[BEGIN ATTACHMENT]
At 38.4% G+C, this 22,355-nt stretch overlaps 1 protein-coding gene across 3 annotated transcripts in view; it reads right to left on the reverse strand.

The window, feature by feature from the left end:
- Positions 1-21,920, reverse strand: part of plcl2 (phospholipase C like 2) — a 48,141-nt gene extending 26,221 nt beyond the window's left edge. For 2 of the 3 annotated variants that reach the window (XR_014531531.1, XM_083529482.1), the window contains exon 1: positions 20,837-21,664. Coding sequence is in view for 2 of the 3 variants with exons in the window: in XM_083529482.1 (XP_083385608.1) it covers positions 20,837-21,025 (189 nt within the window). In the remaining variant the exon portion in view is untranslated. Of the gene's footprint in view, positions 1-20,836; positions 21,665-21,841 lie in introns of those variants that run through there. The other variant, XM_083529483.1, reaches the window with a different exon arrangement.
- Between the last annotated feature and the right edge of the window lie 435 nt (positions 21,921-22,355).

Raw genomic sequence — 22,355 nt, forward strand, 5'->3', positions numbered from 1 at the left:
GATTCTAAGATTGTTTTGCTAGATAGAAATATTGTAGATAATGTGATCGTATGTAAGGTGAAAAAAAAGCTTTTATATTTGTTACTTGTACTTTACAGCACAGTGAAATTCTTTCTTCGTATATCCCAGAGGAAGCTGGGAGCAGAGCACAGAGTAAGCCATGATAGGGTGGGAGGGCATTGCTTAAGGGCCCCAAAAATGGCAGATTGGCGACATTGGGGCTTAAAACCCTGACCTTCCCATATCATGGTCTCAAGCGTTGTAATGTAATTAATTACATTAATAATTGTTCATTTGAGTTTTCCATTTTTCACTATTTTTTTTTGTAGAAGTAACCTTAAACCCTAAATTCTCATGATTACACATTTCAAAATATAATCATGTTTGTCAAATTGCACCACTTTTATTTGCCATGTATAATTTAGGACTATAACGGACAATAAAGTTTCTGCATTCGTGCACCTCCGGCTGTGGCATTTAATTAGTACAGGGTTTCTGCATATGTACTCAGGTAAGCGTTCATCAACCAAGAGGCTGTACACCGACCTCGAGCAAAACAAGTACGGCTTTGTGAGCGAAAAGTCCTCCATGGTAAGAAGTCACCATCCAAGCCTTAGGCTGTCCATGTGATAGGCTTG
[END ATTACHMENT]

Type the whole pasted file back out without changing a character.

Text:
At 38.4% G+C, this 22,355-nt stretch overlaps 1 protein-coding gene across 3 annotated transcripts in view; it reads right to left on the reverse strand.

The window, feature by feature from the left end:
- Positions 1-21,920, reverse strand: part of plcl2 (phospholipase C like 2) — a 48,141-nt gene extending 26,221 nt beyond the window's left edge. For 2 of the 3 annotated variants that reach the window (XR_014531531.1, XM_083529482.1), the window contains exon 1: positions 20,837-21,664. Coding sequence is in view for 2 of the 3 variants with exons in the window: in XM_083529482.1 (XP_083385608.1) it covers positions 20,837-21,025 (189 nt within the window). In the remaining variant the exon portion in view is untranslated. Of the gene's footprint in view, positions 1-20,836; positions 21,665-21,841 lie in introns of those variants that run through there. The other variant, XM_083529483.1, reaches the window with a different exon arrangement.
- Between the last annotated feature and the right edge of the window lie 435 nt (positions 21,921-22,355).

Raw genomic sequence — 22,355 nt, forward strand, 5'->3', positions numbered from 1 at the left:
GATTCTAAGATTGTTTTGCTAGATAGAAATATTGTAGATAATGTGATCGTATGTAAGGTGAAAAAAAAGCTTTTATATTTGTTACTTGTACTTTACAGCACAGTGAAATTCTTTCTTCGTATATCCCAGAGGAAGCTGGGAGCAGAGCACAGAGTAAGCCATGATAGGGTGGGAGGGCATTGCTTAAGGGCCCCAAAAATGGCAGATTGGCGACATTGGGGCTTAAAACCCTGACCTTCCCATATCATGGTCTCAAGCGTTGTAATGTAATTAATTACATTAATAATTGTTCATTTGAGTTTTCCATTTTTCACTATTTTTTTTTGTAGAAGTAACCTTAAACCCTAAATTCTCATGATTACACATTTCAAAATATAATCATGTTTGTCAAATTGCACCACTTTTATTTGCCATGTATAATTTAGGACTATAACGGACAATAAAGTTTCTGCATTCGTGCACCTCCGGCTGTGGCATTTAATTAGTACAGGGTTTCTGCATATGTACTCAGGTAAGCGTTCATCAACCAAGAGGCTGTACACCGACCTCGAGCAAAACAAGTACGGCTTTGTGAGCGAAAAGTCCTCCATGGTAAGAAGTCACCATCCAAGCCTTAGGCTGTCCATGTGATAGGCTTG